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Why Fairness Matters in Federal Reforms

As Congress looks at restructuring two national insurance plans — the American Health Care Act of 2017 and the National Flood Insurance Program — legislators must address the issue of fairness. That is the view of Wharton professors Howard Kunreuther and Mark Pauly, who co-wrote the book, “Insurance and Behavioral Economics: Improving Decisions in the Most Misunderstood Industry.”

In this opinion piece, they argue that considering the issue of fairness in designing these programs is not merely an exercise to aid the old and needy. Rather, it is also to make legislators think about what policies will make premiums less onerous to people with lower risk so they will not be discouraged about getting coverage.

The U.S. is at a critical moment as Congress is attempting to determine how two insurance programs should be structured to help Americans who need protection from physical and financial risk. Both the reauthorization of the National Flood Insurance Program (NFIP) and the American Health Care Act of 2017 raise questions as to whether affected individuals would be treated more fairly under the new legislation than they currently are.

For us, fairness in the context of new legislation means consideration of the impact that a sudden increase in premiums or unexpected changes in the terms of coverage will have on the well-being of the affected individuals.

See also: Flood Risk: Question Is Where, Not When  

When the National Flood Insurance Program (NFIP) was enacted in 1968, there was a concern that high premiums would significantly reduce property values and that this could become an unfair economic strain. For this reason, the NFIP specified that homeowners living in high-risk areas at the time the law was enacted would be charged a subsidized premium.

The same potential conflict regarding fairness applies to health insurance. Is it fair that those with pre-existing medical conditions or those who unexpectedly acquire high-risk conditions might have to pay much higher health insurance premiums than when they were less at risk?  Yet this is what will happen if private insurers are allowed to charge risk-based premiums and politicians decide to provide limited subsidies to cushion those higher premiums.  However, is it fair to impose high premiums on individuals with low risks to finance such subsidies? And is it fair to offer no reward to those who take steps to improve their health status and thus reduce their future health spending risk?

Elected representatives on both sides of the aisle continually espouse the principle of fairness across a wide range of issues, including trade, tax reform and jobs. If they truly want to extend that allegiance to the principle of fairness, they might wish to consider offering some form of financial assistance to help working class families who become high-risk for floods or to help them buy or continue coverage for health care. The choice of the right amount of support regarded as fair is ultimately a political issue where voters’ perspectives may differ.

There are efficient ways to address the fairness problem for both insurance programs that might gain bipartisan support. With respect to health insurance premiums, it is easy to justify assisting low-income and older people who want to buy coverage. Empirical studies of Medicaid programs suggest that individuals care about other people’s health conditions. Many taxpayers are thus likely to support having the public sector cover part of the cost of health insurance for those whose health might be improved by having insurance.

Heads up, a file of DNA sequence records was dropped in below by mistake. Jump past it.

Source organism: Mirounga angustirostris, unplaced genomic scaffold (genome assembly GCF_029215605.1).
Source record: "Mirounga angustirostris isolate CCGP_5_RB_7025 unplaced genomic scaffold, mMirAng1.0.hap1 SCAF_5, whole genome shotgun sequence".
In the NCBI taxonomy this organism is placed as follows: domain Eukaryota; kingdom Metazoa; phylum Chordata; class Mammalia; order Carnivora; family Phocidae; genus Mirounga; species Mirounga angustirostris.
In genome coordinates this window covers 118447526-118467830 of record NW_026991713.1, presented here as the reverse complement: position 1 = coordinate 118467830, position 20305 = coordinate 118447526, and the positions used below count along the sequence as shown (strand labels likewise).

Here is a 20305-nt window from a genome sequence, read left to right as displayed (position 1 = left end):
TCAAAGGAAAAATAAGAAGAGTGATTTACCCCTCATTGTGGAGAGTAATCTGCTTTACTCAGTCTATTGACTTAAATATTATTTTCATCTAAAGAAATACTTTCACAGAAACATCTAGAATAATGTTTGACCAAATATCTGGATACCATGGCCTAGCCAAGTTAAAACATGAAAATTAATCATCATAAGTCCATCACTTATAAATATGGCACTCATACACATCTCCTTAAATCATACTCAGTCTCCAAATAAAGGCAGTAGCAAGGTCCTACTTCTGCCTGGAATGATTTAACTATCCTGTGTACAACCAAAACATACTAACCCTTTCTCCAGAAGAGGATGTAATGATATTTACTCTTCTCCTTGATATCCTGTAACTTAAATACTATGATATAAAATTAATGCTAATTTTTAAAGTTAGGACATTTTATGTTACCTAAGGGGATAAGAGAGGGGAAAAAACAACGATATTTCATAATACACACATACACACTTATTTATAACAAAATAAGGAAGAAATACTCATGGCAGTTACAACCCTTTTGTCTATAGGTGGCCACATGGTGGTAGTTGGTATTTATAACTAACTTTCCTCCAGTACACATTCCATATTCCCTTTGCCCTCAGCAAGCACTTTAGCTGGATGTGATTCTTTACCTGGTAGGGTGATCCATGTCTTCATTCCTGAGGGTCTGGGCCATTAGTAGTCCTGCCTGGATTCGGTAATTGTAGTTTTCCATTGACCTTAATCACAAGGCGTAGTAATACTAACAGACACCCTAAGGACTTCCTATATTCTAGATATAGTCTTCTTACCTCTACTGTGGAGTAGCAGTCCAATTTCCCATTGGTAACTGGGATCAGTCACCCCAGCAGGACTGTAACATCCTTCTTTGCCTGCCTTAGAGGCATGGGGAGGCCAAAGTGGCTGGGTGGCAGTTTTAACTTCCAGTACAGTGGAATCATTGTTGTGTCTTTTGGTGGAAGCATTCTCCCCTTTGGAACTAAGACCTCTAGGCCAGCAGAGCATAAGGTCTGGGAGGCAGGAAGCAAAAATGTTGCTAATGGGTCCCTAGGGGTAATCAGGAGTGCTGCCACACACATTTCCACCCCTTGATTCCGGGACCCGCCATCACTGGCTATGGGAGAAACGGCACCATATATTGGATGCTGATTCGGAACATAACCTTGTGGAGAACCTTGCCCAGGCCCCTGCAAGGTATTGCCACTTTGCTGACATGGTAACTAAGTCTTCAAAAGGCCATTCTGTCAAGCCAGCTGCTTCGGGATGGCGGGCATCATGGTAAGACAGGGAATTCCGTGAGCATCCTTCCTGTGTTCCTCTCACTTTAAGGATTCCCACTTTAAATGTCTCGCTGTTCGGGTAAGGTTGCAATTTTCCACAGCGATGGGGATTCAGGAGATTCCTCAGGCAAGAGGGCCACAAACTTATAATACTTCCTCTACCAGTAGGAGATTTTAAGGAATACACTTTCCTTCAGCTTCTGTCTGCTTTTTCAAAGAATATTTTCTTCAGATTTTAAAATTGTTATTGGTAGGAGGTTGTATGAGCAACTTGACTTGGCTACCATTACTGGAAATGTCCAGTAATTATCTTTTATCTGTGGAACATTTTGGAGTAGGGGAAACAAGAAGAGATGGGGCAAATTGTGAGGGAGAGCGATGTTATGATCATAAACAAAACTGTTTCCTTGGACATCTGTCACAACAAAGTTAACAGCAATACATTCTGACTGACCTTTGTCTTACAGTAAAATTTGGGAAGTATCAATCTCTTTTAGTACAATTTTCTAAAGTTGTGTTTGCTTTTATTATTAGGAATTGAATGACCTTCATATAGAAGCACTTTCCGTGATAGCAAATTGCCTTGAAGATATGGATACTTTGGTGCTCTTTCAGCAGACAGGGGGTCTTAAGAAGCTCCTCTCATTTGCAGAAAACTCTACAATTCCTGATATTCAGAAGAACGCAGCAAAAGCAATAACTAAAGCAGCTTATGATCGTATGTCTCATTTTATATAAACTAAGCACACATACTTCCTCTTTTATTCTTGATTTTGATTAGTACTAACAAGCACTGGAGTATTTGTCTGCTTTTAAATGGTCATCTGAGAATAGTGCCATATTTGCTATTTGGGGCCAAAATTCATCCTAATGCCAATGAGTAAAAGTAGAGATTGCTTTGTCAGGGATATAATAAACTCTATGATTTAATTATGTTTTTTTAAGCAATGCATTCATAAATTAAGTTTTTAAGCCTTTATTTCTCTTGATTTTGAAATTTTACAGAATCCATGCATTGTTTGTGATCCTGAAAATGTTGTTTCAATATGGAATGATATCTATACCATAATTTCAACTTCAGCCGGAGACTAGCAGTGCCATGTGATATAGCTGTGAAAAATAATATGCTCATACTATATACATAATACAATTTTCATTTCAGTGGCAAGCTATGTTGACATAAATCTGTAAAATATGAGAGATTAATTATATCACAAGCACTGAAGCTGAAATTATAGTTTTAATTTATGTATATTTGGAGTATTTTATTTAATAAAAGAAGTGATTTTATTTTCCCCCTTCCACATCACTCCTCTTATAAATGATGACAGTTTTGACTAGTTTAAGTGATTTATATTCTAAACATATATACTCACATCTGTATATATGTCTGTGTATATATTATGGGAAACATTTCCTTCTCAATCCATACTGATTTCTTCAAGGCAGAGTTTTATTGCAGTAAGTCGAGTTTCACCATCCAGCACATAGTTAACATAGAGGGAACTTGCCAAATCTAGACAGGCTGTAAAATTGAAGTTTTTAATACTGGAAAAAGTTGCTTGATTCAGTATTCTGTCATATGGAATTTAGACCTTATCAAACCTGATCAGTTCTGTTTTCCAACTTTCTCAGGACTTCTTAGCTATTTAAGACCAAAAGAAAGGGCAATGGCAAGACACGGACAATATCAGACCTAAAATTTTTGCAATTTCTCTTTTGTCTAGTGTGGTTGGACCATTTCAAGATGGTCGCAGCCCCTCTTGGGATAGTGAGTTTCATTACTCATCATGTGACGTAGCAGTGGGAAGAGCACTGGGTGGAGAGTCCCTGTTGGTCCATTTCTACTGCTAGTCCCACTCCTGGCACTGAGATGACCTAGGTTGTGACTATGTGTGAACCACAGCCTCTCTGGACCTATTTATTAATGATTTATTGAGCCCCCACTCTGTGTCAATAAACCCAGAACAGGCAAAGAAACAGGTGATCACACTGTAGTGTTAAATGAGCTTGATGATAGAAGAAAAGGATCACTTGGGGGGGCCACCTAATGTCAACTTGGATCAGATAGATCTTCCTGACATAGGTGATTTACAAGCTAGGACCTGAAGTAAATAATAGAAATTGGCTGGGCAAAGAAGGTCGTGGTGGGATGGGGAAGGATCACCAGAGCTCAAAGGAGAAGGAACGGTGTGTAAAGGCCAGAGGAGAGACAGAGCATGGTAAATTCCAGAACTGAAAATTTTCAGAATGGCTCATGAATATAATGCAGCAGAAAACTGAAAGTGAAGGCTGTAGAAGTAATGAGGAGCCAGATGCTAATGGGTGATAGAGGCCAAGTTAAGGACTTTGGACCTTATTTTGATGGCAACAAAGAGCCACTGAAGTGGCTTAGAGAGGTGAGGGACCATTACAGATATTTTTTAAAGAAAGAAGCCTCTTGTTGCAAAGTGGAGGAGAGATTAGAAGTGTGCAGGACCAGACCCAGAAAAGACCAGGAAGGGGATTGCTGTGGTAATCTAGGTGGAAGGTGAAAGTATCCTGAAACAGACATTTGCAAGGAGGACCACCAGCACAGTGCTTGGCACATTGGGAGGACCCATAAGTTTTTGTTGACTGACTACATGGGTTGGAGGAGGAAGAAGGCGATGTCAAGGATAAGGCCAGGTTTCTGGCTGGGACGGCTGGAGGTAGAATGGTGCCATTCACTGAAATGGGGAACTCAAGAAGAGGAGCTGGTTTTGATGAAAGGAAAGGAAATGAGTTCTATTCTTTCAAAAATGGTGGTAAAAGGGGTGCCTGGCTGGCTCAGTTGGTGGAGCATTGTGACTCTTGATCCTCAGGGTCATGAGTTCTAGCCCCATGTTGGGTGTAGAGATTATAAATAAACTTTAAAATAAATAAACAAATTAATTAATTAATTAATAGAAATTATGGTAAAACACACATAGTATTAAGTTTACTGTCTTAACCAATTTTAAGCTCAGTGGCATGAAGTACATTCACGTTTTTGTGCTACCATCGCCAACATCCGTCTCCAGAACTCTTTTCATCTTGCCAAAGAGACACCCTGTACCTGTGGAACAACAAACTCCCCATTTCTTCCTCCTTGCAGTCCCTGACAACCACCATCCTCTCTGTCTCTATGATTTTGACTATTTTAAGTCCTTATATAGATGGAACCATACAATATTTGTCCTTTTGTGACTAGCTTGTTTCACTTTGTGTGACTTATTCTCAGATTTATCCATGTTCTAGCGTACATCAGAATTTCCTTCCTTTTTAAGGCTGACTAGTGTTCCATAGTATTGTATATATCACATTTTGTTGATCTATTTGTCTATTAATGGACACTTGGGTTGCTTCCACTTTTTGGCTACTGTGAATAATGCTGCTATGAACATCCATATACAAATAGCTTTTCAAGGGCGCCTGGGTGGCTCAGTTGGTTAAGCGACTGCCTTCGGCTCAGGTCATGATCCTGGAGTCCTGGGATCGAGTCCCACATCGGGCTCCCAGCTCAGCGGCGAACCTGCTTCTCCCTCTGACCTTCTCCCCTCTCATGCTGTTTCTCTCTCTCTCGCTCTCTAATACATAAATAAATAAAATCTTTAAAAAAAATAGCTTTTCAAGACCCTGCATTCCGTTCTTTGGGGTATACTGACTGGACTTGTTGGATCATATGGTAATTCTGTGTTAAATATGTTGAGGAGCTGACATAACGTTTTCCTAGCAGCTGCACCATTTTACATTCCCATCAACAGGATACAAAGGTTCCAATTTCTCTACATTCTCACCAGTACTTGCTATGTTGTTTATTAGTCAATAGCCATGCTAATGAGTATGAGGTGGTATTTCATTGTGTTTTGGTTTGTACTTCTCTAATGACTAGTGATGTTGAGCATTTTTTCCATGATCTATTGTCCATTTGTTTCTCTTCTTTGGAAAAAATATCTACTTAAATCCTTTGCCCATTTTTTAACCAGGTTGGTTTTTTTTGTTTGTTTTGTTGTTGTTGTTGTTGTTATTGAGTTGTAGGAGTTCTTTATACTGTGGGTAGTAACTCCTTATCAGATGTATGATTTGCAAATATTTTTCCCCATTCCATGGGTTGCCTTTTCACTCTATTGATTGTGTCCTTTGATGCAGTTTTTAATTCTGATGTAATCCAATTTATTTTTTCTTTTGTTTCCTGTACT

In the case of flood insurance, those subject to water-related damage should receive information on the cost of insurance that reflects their flood risk. If this risk-based premium exceeds a proportion of their income or housing costs, they could be given an insurance voucher or tax credit so they could afford insurance. A new RAND study recommends that those whose total housing costs — including flood insurance premiums — exceed a certain percentage of their income be provided with financial assistance. This would ensure that taxpayers are not subsidizing high-income individuals.

It is important to encourage property owners in flood prone areas to invest in cost-effective, loss-reduction measures. Homeowners could be offered a long-term home improvement loan, tied to the property, to pay for cost-effective ways to mitigate future losses, such as elevating the house or moving utilities to a higher floor, so that the annual cost of the loan, paid all or in part by vouchers or tax credits, would be less than their savings from the reduced risk-based premium. This proposal is not only fair but also encourages property owners to reduce future losses from inevitable disasters. It also avoids using taxpayer dollars to assist uninsured and unprotected victims from hurricanes and floods who will demand and may receive federal disaster relief.

See also: How to Make Flood Insurance Affordable  

In summary, the proposed flood and health insurance programs should be designed with reasonable premiums for high-risk individuals so they will want to purchase coverage that protects them against catastrophic financial losses. At the same time, one needs to be concerned about not discouraging low-risk individuals from purchasing insurance by imposing the subsidy burden on them alone through premiums much higher than their risk rather than on the general population through a broad-based tax. By considering the issue of fairness as an important criterion in designing these programs, we will have taken a major step in enabling high-risk individuals to have coverage while at the same time maintaining the basic principles of insurance.